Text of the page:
“So, when you are offering your gift at the altar, if you remember that your brother or sister has something against you, leave your gift there before the altar and go; first be reconciled to your brother or sister, and then come and offer your gift” (Matt. 5:23-24).

History was recently made when his holiness, Pope Francis, visited Canada between Sunday 24 – Friday 29 July 2022. To use his own words, it was a “penitential pilgrimage” to the indigenous peoples: First nations, Métis, and Inuit at Maskwacis. The purpose of that meeting was to apologize on Canadian soil directly and personally to them for the Catholic church’s role in the government funded residential school system.

From 1831, and for more than a century, indigenous children in Canada were separated from their families and the government forced them to attend residential institutions run by Christian churches. Approximately three quarter of those schools were administered by the Catholic Church up till 1998. Canada’s Truth and Reconciliation Commission in 2015, reported years of ‘physical, sexual and emotional abuse suffered by children in government and church-run institutions.’ Sadly enough, it is estimated that more than 4,000 children who attended those residential schools over several decades died. In September 2021, when Canada observed its first national holiday honoring victims and survivors, the Prime Minister, Justin Trudeau noted that at least 150,000 Indigenous children were impacted across the country.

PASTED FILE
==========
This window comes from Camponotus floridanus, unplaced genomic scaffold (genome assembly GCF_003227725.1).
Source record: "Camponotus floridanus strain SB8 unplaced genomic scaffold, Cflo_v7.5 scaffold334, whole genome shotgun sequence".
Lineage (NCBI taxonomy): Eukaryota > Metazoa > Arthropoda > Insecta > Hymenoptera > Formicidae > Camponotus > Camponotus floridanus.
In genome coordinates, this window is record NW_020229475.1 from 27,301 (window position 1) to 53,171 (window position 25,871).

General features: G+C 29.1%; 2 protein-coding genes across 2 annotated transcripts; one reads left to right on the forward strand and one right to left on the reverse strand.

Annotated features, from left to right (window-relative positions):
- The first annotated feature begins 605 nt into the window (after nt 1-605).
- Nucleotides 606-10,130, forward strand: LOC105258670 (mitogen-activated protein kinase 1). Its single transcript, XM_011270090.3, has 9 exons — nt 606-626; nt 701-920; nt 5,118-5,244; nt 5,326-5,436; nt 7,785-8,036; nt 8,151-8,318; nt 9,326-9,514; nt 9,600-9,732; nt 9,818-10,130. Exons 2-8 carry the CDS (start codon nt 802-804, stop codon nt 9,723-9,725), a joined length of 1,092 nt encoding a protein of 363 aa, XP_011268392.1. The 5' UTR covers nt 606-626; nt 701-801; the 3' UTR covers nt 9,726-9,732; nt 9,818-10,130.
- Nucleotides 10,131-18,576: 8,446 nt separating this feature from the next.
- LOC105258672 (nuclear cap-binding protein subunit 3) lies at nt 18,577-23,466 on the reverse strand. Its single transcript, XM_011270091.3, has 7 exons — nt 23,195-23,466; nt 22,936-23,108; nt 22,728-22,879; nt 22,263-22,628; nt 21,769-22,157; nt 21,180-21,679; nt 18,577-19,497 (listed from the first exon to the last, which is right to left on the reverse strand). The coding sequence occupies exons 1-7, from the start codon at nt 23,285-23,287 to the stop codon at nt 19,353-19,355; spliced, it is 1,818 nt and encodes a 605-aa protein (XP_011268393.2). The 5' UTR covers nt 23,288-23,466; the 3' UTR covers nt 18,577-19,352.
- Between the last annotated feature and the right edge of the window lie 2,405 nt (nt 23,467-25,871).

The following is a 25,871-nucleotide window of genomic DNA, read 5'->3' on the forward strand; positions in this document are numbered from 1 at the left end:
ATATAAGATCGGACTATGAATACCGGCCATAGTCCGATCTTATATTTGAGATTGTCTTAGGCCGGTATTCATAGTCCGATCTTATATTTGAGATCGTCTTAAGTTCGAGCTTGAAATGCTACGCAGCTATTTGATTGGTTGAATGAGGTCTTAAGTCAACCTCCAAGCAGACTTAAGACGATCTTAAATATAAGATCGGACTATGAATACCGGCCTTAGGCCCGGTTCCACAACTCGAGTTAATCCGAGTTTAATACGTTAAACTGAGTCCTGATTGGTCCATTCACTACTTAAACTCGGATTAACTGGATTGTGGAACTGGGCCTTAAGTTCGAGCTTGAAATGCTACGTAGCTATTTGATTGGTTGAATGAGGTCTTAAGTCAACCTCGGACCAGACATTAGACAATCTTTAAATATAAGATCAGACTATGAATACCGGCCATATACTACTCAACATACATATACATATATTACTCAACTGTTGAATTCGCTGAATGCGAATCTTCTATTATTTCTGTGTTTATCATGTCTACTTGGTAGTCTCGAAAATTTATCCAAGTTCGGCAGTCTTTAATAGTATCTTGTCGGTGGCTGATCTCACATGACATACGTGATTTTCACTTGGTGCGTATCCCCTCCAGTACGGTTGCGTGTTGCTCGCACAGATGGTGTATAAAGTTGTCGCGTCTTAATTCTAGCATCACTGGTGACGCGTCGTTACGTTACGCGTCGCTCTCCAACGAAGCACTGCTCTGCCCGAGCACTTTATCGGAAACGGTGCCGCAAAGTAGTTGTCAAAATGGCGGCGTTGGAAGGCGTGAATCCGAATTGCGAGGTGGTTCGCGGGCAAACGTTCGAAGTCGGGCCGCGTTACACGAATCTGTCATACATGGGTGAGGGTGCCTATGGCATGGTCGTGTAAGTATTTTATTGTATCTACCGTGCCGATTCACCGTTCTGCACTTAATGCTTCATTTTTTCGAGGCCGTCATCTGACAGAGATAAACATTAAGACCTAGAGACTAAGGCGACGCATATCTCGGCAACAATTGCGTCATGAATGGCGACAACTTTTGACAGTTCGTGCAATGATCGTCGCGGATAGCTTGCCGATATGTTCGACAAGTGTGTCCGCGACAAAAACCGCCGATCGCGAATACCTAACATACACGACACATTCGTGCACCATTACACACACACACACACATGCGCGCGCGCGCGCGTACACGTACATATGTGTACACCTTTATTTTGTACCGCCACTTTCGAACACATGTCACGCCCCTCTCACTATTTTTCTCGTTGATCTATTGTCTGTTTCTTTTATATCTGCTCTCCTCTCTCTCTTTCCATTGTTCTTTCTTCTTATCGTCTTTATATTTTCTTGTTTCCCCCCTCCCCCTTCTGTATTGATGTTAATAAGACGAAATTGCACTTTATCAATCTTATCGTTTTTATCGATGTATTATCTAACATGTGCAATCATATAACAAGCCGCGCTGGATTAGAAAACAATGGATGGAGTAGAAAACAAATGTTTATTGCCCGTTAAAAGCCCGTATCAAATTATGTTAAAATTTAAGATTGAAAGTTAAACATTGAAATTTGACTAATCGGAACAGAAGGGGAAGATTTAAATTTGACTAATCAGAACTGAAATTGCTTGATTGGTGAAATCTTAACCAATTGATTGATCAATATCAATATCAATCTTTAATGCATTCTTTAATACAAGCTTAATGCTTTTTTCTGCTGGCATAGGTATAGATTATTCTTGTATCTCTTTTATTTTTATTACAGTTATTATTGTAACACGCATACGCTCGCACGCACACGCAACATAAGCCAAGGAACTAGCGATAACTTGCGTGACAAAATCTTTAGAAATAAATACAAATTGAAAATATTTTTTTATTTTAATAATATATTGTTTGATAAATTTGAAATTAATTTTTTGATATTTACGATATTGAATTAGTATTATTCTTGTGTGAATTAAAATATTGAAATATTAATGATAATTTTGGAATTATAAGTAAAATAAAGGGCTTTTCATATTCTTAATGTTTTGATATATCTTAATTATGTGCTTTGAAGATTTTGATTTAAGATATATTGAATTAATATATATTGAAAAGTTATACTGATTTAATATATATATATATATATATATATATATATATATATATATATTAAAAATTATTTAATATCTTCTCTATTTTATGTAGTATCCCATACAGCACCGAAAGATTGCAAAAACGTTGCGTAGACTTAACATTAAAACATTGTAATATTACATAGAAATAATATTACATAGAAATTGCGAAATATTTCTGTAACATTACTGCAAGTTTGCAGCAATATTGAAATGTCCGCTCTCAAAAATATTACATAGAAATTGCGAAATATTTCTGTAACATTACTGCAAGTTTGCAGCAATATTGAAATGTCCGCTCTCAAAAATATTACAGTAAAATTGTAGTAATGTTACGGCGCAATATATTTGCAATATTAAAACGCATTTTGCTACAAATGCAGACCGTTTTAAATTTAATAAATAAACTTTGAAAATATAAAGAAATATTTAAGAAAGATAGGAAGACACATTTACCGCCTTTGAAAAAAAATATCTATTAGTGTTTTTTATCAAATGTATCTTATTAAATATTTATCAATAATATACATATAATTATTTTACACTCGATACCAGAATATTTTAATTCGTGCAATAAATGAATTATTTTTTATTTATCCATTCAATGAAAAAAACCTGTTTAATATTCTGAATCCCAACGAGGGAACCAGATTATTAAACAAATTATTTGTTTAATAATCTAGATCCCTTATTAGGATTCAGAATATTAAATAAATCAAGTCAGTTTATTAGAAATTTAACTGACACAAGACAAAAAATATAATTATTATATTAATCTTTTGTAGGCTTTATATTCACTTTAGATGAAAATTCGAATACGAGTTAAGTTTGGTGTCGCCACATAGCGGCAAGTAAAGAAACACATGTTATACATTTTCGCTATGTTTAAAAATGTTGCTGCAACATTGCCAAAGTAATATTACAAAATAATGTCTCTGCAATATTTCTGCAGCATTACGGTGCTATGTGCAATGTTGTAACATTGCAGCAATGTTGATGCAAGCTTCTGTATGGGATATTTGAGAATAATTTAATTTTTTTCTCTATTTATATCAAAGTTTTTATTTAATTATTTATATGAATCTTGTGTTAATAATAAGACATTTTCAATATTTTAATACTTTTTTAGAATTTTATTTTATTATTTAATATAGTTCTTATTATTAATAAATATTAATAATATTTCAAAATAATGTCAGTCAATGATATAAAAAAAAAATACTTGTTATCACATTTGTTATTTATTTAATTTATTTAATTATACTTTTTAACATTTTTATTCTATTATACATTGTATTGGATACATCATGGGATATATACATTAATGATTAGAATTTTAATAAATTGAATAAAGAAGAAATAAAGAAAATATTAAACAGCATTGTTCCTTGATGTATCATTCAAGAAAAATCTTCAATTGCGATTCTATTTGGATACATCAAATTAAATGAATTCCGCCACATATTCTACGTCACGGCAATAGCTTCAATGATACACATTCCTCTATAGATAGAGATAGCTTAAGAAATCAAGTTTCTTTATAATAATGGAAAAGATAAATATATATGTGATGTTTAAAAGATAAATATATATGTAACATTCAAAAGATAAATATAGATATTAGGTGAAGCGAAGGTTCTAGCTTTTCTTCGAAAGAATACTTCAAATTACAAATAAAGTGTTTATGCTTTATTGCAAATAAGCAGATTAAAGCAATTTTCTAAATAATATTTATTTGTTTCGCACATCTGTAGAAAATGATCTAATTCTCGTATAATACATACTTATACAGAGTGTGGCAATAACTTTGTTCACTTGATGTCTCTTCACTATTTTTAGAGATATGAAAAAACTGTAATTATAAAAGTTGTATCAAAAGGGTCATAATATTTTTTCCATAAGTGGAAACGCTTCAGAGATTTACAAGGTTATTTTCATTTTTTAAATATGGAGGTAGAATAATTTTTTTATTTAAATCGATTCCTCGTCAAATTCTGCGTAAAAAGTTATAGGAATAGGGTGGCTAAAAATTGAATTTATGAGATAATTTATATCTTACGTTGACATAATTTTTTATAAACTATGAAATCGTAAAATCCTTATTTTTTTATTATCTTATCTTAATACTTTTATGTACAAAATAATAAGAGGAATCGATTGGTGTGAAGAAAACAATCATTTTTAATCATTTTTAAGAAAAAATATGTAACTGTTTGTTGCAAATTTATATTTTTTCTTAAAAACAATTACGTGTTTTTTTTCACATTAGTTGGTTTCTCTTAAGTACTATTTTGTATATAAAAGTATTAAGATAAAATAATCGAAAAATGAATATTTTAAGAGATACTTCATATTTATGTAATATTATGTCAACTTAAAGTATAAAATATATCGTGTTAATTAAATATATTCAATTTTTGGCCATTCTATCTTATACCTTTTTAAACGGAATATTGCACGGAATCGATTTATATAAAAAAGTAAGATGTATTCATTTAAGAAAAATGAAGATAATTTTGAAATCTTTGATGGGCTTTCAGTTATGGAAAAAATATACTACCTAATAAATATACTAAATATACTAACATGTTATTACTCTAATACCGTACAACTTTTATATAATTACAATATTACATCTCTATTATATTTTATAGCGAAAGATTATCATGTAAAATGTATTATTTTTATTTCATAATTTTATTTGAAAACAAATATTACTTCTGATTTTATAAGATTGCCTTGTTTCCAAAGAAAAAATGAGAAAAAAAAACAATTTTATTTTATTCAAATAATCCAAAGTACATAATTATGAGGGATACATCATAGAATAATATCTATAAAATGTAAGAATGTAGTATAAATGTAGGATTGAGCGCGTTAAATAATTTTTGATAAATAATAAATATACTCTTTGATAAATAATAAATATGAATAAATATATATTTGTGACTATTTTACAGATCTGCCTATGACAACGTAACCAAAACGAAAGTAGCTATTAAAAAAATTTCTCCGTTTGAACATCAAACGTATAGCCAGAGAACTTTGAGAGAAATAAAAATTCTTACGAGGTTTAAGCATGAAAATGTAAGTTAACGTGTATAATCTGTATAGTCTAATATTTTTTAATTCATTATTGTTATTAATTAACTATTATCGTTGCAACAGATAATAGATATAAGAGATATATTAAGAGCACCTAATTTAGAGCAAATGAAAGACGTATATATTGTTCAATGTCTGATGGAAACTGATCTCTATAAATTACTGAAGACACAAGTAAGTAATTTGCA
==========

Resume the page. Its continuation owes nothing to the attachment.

During the initial meeting with the indigenous people, the Pope had this to say: “today I am here, in this land that, along with its ancient memories, preserves the scars of still open wounds. I am here because the first step of my penitential pilgrimage among you is that of again asking forgiveness, of telling you once more that I am deeply sorry. Sorry for the ways in which, regrettably, many Christians supported the colonizing mentality of the powers that oppressed the Indigenous Peoples. I am sorry. I ask forgiveness, in particular, for the ways in which many members of the Church and of religious communities cooperated, not least through their indifference, in projects of cultural destruction and forced assimilation promoted by the governments of that time, which culminated in the system of residential schools. In the face of this deplorable evil, the Church kneels before God and implores his forgiveness for the sins of her children. I, myself wish to reaffirm this, with shame and unambiguously. I humbly beg forgiveness for the evil committed by so many Christians against the Indigenous Peoples.”

As I watched the holy father, seated on his wheelchair, giving his speech, with the people gathered, it was such a historic moment saturated with emotions of tears, pain, relief, and joy. This was what I could decipher from the faces and dispositions of those who were present. It takes courage, humility, and sincerity to do what he did. He did not go there simply representing himself, but the institution and organization he is leading – the Catholic church. The ‘deplorable evil’ the pope talked about were committed ever before he was born, and in a land, he has no ancestral links with. But as the Supreme Pontiff, the vicar of Christ and the visible head of the church of Christ here on earth, the onus fell on him to embark on this penitential pilgrimage and mission.